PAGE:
Bonds

(New York)

Those seeking to buy income-focused investments have a dilemma on their hands right now. Is it safer to buy high-yielding blue chips like AT&T, or better to buy a diversified high yield fund? Barron’s tries to answer this question and gives a definitive opinion—the bond fund. While both may offer similar yields of between 5-6%, holding money in just one or a small handful of blue chips offers much more risk. Not only could dividends be cut, but underlying businesses could deteriorate. And without the benefit of diversification that a broad ETF offers, a portfolio could see heavy losses.


FINSUM: This is a good, basic article to share with any clients who ask why they are buying debt instead of just owning a few stocks.

(New York)

All the focus in the fixed income world is currently centered around whether the yield curve will invert. However, investors should know something—the yield never inverts in municipal bonds. That’s right, the muni yield curve has never inverted. The reason why being that short-term munis are always very rich, with small supply and high demand. However, looking at longer-term yields, munis look like a great buy. While the average ten-year muni yield is only 2.43% versus 2.86% for Treasuries, for any investor in a tax bracket above 15%, buying munis makes more sense.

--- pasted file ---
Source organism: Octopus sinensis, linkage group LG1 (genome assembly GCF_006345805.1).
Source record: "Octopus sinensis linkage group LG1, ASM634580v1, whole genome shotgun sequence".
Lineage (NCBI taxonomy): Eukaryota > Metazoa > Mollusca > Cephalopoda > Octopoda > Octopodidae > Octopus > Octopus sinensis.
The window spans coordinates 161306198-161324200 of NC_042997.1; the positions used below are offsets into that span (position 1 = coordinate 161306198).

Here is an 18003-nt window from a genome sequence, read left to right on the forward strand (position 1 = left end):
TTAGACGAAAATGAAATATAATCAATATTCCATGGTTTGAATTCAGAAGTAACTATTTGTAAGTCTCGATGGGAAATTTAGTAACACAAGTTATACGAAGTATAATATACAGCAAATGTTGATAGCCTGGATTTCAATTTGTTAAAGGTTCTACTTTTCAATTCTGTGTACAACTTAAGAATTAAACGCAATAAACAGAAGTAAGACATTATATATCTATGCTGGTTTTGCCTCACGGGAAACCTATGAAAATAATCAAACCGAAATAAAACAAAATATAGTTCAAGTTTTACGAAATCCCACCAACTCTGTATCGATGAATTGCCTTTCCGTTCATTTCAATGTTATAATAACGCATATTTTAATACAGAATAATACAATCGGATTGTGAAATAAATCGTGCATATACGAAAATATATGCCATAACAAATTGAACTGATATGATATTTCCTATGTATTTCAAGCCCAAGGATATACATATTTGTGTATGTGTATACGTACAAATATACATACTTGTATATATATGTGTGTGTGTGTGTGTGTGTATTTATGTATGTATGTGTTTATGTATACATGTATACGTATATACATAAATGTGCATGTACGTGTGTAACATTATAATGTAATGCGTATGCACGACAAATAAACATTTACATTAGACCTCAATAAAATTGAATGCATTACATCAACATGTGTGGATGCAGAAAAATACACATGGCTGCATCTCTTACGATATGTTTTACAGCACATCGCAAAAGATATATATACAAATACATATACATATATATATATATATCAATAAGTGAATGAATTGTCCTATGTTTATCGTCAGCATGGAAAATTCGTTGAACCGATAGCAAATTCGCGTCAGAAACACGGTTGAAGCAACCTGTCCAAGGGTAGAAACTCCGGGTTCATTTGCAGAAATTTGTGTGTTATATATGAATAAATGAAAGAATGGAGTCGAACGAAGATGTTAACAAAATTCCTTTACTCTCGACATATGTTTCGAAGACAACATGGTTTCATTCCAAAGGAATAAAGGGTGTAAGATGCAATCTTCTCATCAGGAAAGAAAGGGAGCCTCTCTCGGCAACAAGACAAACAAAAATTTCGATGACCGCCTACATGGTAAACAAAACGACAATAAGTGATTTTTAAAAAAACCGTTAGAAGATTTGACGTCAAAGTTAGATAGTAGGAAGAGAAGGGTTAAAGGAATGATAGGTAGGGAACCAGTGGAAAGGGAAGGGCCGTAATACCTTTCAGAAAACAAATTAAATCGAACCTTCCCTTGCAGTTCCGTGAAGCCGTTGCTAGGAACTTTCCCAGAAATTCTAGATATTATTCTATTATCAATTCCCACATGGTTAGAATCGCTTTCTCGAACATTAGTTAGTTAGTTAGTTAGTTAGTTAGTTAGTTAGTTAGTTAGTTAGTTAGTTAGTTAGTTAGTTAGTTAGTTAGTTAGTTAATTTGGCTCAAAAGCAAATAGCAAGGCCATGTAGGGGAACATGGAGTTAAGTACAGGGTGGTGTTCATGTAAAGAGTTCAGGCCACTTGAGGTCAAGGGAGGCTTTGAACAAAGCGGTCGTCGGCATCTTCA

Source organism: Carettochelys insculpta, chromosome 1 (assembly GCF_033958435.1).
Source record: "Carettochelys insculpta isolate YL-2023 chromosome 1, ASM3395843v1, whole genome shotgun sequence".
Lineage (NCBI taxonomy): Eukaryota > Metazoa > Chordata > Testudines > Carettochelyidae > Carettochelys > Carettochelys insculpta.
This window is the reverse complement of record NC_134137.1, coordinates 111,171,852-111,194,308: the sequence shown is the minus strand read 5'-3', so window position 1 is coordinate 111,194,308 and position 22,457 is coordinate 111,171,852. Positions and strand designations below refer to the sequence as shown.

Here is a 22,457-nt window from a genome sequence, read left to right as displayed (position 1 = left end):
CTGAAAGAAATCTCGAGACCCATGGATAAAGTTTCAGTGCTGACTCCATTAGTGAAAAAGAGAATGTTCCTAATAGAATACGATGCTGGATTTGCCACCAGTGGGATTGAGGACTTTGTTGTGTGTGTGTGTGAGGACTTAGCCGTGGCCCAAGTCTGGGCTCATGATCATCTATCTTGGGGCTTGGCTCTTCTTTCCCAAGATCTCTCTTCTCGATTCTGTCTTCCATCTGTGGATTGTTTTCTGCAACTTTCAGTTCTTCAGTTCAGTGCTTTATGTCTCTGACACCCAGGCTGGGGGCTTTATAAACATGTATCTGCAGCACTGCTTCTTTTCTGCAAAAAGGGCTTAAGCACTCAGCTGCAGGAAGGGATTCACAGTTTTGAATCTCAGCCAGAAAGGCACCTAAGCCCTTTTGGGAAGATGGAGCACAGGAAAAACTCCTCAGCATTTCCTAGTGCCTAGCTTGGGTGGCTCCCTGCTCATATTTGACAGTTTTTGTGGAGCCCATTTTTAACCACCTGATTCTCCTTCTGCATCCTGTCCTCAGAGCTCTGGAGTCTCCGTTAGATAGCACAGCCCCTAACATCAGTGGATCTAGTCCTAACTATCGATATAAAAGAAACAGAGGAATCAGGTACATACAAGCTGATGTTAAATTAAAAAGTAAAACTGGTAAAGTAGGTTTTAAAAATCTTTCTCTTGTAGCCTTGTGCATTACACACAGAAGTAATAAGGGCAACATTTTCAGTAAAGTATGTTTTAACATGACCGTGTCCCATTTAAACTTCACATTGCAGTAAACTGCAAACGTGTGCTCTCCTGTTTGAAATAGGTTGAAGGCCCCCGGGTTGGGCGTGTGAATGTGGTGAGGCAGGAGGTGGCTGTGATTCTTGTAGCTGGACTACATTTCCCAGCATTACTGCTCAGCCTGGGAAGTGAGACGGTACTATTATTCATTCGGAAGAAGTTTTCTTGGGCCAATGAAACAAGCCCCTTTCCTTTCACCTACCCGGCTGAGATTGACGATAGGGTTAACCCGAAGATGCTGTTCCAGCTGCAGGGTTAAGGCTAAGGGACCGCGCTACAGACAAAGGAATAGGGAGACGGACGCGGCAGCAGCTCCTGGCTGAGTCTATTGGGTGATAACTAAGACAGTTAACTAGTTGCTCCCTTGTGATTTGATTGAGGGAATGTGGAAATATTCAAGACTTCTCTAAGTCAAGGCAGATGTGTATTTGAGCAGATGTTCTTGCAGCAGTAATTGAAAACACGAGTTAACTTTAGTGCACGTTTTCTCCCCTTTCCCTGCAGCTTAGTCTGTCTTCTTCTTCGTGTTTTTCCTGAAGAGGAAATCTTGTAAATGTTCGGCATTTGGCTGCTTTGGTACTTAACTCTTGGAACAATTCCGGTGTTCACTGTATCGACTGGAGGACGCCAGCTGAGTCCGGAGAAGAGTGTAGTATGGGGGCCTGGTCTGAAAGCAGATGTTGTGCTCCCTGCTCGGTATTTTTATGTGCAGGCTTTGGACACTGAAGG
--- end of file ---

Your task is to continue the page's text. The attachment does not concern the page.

FINSUM: The current spread between ten-year munis and Treasury bonds makes the former look like a smart purchase right now, especially because the market seems to be in healthy shape.

(New York)

The current fixed income environment is very challenging. The yield curve continues to flatten, and long-term yields have stalled, yet could move higher at any point. One great way to play the situation is through floating rate notes and funds. One floating rate fund that has been very successful is the American Beacon Sound Point Floating Rate Income, which has a 5.7% annualized return over the last five years. This year it has returned 4.5% versus Vanguard Total Bond Market Index’s -0.1%. The fund specializes in floating rate bank loans, so the higher rates go, the more those loans pay.


FINSUM: Floating rate notes and funds seem like a really good approach in the current environment, and this one might be an excellent choice.

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